Using patient identifiable data without consentBMJ 2001; 322 doi: https://doi.org/10.1136/bmj.322.7290.858 (Published 07 April 2001) Cite this as: BMJ 2001;322:858
Obtaining individual consent may hinder studies
- Phillip Cox (PHILLIP.COX@bham-womens.thenhs.com), consultant pathologist
- Birmingham Women's Hospital, Birmingham B15 2TG
- Department of Primary Care and General Practice, University of Birmingham, Birmingham B15 2TT
- Public Health Laboratory Service Communicable Disease Surveillance Centre, London NW9 5EQ
- Scottish Centre for Infection and Environmental Health, Glasgow G3 7LN
- Department of Clinical Neurosciences, Western General Hospital, Edinburgh EH4 2XU
EDITOR—The editorial by Al-Shahi and Warlow is timely and well argued.1 The implications of a strict requirement for written consent from patients in observational and epidemiological research are extremely serious. Research in histopathology would be particularly severely affected. It is essential that patients' consent is obtained in interventional studies or where information, or, in the case of pathology, tissue, is collected solely for the purpose of research. However, applying this requirement for every study of archived biopsy, surgical or necropsy tissue blocks, or review of patient records, where diagnosis has been made and where patient management will not be affected, is impracticable.
Studies of archival material have been the core of research in histopathology. A glance at the methods section of the papers of any pathology journal reveals that most have used archival tissue with no indication that specific patient consent has been obtained. For recent issues of the Journal of Pathology, Histopathology, and the Journal of Clinical Pathology the proportions of archival, non-consented research were 9/16, 9/9, and 11/13 papers, respectively.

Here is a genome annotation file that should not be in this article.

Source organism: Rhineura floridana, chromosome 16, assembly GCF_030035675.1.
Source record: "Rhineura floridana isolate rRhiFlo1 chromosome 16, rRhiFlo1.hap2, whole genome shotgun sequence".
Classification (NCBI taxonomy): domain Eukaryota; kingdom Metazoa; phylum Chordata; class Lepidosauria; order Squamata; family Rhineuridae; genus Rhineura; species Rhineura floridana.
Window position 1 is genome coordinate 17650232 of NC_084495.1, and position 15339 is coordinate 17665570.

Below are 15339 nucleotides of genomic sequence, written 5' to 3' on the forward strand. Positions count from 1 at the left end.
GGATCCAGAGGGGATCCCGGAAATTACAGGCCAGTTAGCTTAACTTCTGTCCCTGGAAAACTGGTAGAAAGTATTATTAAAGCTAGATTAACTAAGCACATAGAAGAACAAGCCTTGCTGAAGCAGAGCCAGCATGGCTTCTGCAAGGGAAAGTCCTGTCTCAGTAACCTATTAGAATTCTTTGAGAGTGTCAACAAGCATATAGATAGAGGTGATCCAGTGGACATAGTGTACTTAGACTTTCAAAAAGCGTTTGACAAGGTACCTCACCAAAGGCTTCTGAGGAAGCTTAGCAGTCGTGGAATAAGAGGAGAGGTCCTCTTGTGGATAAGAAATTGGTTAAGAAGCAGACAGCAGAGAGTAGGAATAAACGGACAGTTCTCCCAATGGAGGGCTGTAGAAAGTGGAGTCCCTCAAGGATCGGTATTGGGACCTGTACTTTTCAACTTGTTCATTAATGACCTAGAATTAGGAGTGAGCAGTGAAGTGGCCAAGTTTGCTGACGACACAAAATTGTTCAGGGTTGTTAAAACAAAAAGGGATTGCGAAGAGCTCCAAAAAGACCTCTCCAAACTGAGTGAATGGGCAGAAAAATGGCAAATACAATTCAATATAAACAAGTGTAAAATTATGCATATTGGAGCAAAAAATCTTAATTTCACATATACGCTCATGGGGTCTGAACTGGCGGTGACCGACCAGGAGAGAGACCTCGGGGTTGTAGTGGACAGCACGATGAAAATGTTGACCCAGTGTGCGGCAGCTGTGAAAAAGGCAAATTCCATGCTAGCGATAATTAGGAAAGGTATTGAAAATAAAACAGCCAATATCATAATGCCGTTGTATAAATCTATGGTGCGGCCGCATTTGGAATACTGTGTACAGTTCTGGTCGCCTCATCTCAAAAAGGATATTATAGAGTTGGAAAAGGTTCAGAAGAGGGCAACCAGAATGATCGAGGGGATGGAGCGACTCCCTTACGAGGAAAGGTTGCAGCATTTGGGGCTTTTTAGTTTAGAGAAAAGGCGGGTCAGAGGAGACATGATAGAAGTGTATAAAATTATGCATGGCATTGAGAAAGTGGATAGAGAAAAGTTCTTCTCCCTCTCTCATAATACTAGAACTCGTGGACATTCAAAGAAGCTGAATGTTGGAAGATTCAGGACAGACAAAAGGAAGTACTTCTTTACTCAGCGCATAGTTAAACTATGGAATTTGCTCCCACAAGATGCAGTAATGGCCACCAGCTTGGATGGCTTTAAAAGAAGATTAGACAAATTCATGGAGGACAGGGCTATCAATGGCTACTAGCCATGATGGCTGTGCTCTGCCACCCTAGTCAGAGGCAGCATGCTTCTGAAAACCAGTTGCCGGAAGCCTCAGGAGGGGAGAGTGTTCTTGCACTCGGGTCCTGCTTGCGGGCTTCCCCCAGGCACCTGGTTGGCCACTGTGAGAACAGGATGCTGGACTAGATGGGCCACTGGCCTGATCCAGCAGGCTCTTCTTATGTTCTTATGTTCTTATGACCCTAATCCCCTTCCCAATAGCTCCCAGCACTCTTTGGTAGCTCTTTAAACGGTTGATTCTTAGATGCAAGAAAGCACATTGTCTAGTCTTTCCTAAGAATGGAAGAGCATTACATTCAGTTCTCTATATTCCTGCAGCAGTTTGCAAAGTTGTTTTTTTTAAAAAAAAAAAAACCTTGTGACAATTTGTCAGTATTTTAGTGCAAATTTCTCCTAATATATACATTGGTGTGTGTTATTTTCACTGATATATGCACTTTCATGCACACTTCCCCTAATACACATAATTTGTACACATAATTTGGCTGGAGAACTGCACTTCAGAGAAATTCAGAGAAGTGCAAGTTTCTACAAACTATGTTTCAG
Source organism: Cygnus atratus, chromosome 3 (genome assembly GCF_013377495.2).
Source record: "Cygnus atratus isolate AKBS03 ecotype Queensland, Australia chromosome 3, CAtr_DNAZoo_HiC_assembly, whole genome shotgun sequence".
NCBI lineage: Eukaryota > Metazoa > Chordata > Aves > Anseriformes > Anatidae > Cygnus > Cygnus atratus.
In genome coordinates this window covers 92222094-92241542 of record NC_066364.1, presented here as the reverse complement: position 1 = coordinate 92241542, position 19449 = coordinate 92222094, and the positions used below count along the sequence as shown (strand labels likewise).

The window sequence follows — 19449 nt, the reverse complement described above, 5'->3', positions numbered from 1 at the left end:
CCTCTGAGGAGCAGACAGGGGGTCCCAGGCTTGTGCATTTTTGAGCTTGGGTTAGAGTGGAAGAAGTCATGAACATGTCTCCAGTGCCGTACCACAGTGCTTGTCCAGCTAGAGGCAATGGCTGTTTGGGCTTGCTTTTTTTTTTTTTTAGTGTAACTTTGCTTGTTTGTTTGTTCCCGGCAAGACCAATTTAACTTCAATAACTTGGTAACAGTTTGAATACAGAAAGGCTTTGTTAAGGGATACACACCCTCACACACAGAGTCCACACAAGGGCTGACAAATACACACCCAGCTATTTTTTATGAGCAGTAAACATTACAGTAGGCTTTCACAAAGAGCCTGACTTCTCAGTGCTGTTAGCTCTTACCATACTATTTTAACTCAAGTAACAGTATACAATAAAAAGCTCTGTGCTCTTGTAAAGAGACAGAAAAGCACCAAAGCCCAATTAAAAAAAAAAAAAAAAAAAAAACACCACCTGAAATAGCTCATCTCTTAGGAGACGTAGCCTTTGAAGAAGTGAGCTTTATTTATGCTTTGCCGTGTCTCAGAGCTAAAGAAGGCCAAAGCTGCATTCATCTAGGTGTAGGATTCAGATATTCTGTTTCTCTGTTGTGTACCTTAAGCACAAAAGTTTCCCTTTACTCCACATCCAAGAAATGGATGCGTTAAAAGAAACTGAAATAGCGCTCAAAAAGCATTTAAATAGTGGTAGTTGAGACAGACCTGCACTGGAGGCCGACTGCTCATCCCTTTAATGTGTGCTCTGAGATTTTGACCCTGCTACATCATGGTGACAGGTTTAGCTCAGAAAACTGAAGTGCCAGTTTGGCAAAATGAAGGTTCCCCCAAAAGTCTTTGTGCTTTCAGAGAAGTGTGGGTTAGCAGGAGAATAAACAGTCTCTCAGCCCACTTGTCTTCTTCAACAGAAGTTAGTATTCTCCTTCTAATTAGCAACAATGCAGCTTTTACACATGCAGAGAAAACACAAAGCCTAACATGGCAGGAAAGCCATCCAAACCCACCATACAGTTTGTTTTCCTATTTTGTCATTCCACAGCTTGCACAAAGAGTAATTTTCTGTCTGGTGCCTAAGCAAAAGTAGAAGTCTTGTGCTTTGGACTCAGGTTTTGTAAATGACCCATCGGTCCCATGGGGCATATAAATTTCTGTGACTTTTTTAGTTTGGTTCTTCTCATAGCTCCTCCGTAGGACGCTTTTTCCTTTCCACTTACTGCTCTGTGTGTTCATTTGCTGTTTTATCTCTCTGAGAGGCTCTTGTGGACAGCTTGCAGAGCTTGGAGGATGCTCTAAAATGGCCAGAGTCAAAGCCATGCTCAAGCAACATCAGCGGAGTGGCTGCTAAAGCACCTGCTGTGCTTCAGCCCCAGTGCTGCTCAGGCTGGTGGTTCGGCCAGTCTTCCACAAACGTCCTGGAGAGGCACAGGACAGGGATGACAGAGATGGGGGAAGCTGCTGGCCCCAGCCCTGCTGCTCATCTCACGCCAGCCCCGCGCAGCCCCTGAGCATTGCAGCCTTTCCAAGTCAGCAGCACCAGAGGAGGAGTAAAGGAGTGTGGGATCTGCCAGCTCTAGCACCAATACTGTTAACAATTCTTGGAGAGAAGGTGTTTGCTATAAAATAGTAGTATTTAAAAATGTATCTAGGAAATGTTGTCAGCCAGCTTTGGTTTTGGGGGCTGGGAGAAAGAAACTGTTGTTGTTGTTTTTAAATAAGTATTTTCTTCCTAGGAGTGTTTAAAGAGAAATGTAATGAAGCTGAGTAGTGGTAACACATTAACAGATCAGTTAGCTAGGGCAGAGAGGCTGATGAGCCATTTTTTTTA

Until now, this form of research has been simple and cheap to undertake, and has provided valuable information on the causes and pathology of many human diseases. It is unlikely that any of the large studies of gastric biopsies, cancers, etc would have been conducted had every patient or their relatives had to be contacted to obtain consent. We would be left with only anecdotal information on which to base prognosis and treatment for many common cancers and we would know much less about many common diseases. Despite considerable problems in obtaining funding for research in histopathology, authors in the United Kingdom continue to produce papers of high quality, but it is doubtful that this will continue if individual consent for each study becomes a …